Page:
* Gunnar Rätsch (FML Tuebingen, Germany)
* Lieven Vandenberghe (University of California LA, USA)
* Joachim Dahl (Aalborg University, Denmark)
* Torsten Hothorn (Ludwig Maximilians University, Munich, Germany)
* Asa Ben-Hur (Colorado State University, USA)
* William Stafford Noble (Department of Genome Sciences Seattle, USA)
* Klaus-Robert Mueller (Fraunhofer Institute First, Germany)
* Geoff Holmes (University of Waikato, New Zealand)
* Alain Rakotomamonjy (University of Rouen, France)


* Soeren Sonnenburg
Fraunhofer FIRST Kekuléstr. 7, 12489 Berlin, Germany

* Mikio Braun
Technische Universität Berlin, Franklinstr. 28/29, FR 6-9, 10587
Berlin, Germany

* Cheng Soon Ong
ETH Zürich, Universitätstr. 6, 8092 Zürich, Switzerland


The workshop is supported by PASCAL (Pattern Analysis, Statistical Modelling and Computational Learning)

Dashboards, pointing the way of Business Intelligence

. Monday, September 08, 2008

I use to read an interesting spanish blog related to BI world, called TodoBI, which pointed me to an article about the importance of dashboards in Business Intelligence, written by Tom Gonzalez. In this article, Tom exposes his vision about the future of Business Intelligence. Tom believes that BI should focus on dashboards, adopting a user-centric approach instead of a more data-centric one. In Tom's words

So where does that leave us today, and what does this all mean for the future of BI? I think dashboards represent just the first step for the next major phase in BI both from a technology and a methodology perspective. For lack of a better term I will label this next phase the "BI user experience" as represented by user interfaces that information workers and business executives interact with to "experience" their data [...] Your ability to process that information and the inherent relationships within that data is exponentially higher and faster with the bar chart. This is one area where the human brain still far exceeds the power of technology-driven computation in its ability to recognize and process patterns composed of large volumes of information.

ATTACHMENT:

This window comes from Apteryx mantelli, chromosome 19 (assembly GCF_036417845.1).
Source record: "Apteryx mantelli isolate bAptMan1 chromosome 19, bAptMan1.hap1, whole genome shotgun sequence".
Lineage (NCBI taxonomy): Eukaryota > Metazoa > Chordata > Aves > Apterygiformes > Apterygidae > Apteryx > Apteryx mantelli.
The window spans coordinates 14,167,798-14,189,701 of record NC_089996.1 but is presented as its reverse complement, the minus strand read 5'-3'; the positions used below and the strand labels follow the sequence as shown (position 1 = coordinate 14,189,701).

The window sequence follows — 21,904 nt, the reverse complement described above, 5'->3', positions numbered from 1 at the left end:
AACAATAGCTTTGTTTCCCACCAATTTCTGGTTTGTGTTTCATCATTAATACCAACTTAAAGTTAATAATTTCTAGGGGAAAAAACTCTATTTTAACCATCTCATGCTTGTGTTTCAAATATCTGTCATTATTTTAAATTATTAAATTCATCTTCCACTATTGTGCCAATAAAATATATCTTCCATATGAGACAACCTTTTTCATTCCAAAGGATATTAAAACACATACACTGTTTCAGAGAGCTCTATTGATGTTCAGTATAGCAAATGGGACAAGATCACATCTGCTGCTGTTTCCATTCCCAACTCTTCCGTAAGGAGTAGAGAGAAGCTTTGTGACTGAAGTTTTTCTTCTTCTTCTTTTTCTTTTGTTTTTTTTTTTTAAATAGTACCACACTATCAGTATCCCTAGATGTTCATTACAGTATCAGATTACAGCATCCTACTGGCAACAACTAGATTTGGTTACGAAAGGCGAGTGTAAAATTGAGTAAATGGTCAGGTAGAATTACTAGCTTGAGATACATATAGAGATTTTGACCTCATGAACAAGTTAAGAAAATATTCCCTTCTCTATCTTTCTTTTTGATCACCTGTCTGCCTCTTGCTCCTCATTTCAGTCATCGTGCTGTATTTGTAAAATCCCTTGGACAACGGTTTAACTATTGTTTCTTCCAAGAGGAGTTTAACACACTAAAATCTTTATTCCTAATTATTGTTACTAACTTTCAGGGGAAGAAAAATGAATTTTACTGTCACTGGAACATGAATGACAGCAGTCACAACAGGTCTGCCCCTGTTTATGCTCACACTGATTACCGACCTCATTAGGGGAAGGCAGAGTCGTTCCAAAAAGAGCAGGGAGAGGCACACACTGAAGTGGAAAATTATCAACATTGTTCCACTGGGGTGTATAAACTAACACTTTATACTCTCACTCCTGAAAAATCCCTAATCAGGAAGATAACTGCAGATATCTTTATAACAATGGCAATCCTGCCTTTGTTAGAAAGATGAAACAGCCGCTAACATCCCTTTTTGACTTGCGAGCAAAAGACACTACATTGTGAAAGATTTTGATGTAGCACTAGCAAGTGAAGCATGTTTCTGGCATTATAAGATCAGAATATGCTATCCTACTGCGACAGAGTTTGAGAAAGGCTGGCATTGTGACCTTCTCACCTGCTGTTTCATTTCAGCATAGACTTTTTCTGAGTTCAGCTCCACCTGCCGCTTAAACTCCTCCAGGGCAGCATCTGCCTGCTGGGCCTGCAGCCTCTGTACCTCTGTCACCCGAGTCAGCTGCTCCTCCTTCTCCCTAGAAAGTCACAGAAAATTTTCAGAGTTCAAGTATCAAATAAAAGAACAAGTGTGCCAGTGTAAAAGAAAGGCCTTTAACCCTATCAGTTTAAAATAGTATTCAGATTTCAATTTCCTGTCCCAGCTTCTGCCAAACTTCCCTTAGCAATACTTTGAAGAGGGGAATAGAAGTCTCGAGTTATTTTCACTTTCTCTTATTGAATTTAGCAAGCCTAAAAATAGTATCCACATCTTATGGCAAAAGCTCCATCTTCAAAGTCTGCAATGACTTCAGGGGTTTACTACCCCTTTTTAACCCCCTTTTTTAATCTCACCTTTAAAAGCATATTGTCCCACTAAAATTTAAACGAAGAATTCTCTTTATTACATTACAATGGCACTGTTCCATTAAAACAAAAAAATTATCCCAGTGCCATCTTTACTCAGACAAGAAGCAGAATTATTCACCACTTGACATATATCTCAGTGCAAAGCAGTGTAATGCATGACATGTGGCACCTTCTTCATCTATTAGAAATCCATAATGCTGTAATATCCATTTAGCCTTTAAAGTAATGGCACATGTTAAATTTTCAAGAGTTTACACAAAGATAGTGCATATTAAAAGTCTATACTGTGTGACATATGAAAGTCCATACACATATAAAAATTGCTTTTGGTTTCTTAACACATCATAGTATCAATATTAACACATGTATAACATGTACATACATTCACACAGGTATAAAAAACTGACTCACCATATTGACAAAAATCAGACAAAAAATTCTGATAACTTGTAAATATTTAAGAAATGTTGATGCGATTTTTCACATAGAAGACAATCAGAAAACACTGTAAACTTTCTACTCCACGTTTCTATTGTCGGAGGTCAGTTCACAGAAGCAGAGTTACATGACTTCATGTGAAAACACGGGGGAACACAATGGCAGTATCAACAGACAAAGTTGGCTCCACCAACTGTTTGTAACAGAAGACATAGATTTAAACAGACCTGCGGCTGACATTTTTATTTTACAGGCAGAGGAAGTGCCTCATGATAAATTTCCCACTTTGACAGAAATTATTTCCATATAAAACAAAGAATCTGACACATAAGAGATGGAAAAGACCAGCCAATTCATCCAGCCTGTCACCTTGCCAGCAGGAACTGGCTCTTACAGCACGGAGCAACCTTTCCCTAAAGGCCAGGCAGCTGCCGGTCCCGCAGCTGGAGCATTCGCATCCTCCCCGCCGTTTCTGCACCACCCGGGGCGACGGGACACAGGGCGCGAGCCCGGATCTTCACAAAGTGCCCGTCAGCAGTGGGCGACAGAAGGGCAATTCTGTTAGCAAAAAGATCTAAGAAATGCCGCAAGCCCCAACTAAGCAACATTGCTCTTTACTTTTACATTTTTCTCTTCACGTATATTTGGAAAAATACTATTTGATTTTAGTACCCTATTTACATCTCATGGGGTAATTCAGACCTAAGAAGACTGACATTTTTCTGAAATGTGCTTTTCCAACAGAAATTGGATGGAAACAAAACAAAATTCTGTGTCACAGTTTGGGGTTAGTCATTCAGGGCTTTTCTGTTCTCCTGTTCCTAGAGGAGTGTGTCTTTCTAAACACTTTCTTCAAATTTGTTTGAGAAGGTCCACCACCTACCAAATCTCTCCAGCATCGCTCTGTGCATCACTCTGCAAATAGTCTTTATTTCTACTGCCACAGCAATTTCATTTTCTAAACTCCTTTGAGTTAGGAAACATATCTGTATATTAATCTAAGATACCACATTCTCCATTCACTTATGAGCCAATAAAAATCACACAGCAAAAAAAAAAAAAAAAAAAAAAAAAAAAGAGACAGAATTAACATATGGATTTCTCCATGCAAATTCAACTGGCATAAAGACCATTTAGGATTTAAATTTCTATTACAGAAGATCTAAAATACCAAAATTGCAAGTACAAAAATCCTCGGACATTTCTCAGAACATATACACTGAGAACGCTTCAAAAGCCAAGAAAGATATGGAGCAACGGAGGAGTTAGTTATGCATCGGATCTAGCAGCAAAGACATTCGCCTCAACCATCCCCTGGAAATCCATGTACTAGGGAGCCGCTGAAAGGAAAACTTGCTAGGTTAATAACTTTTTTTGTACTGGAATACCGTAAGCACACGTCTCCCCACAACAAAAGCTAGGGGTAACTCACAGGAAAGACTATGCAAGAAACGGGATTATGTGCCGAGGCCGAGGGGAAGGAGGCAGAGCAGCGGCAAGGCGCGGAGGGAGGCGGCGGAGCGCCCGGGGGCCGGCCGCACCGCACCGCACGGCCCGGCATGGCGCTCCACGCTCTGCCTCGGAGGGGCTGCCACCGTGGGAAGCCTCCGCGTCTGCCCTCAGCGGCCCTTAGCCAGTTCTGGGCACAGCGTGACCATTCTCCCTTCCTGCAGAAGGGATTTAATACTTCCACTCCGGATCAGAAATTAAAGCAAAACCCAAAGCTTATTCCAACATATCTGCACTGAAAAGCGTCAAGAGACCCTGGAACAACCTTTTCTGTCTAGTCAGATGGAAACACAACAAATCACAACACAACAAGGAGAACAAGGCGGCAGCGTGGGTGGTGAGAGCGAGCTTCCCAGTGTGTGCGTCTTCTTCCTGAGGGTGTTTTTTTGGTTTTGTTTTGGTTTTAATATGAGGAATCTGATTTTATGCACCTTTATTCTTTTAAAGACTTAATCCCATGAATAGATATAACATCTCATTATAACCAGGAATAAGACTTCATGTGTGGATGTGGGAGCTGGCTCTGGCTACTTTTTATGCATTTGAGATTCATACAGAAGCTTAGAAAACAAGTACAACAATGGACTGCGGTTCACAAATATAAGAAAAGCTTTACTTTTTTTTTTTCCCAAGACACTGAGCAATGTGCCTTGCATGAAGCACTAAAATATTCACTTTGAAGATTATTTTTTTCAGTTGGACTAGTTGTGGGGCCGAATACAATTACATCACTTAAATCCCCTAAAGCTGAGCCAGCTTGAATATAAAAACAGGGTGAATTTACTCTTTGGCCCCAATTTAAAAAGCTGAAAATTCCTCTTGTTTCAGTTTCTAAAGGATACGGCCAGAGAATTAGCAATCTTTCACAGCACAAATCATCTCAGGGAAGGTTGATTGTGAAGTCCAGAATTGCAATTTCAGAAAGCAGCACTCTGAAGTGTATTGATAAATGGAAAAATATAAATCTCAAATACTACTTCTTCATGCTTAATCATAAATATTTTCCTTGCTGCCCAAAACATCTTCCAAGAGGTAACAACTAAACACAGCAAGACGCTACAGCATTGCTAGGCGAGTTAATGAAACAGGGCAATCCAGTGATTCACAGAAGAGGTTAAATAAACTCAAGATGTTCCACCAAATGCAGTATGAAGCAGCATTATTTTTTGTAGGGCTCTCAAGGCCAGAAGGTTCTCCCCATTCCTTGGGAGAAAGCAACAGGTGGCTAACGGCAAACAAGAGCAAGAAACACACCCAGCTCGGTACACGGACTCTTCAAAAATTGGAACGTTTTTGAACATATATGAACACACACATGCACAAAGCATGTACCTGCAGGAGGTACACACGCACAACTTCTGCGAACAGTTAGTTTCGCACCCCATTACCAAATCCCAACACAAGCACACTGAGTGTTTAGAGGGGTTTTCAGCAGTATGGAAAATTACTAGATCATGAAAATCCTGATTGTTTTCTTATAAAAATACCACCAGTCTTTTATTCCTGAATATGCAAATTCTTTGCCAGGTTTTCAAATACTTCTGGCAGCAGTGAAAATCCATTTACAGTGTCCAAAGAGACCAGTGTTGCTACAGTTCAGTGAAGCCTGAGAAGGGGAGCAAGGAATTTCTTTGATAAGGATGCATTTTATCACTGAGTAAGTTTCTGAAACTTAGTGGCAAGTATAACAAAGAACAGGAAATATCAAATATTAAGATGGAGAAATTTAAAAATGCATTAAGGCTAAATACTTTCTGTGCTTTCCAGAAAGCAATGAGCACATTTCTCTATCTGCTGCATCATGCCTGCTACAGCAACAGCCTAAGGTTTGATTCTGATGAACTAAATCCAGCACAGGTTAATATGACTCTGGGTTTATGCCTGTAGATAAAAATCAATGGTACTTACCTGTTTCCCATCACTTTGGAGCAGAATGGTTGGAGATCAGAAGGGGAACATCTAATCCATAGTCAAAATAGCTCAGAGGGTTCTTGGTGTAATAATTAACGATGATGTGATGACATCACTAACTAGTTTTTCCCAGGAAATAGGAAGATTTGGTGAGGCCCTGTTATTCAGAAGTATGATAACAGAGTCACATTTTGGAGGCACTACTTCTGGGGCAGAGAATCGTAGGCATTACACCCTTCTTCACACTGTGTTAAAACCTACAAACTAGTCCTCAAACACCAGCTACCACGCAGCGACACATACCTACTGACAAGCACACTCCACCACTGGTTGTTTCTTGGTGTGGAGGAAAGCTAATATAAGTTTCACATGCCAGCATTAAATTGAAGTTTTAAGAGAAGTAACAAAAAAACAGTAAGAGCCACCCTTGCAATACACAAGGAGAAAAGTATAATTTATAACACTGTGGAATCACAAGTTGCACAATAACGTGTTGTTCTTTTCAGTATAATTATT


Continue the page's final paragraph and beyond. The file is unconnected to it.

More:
I totally agree with Tom's vision, which fits in my vision of the connection between Machine Learning, Data Mining and Business Intelligence. For me, ML, DM and BI can be seen as 3 different areas, but they can also be seen as a chain where each one plays an important role. DM is data centric as it focuses on data, BI is user centric as it should deal with users needs and ML is the intelligence behind the process (althought not every need needs an intelligent process).

In the figure, ML is represented inside DM and DM inside BI. From the BI point of view, DM is like glacé cherry, a turn of the screw from the statistical processes behind BI. ML is inside DM as it is the engine for processing all the data in DM processes.

WWW Tracks

. Monday, September 01, 2008

This year, WWW Conference is held at 10 minutes from my work, at Universidad Europea de Madrid. There are several interesting tracks dealing with different aspects of the Web. The most interesting, for me, are the following tracks: "Data Mining", "Social Networks and Web 2.0", "Semantic/Data Web".

I knew about the CFP but the last time I visited the web there was no info about the tracks. A post in Hurst's blog, reminded me to refresh the info about the WWW Conference.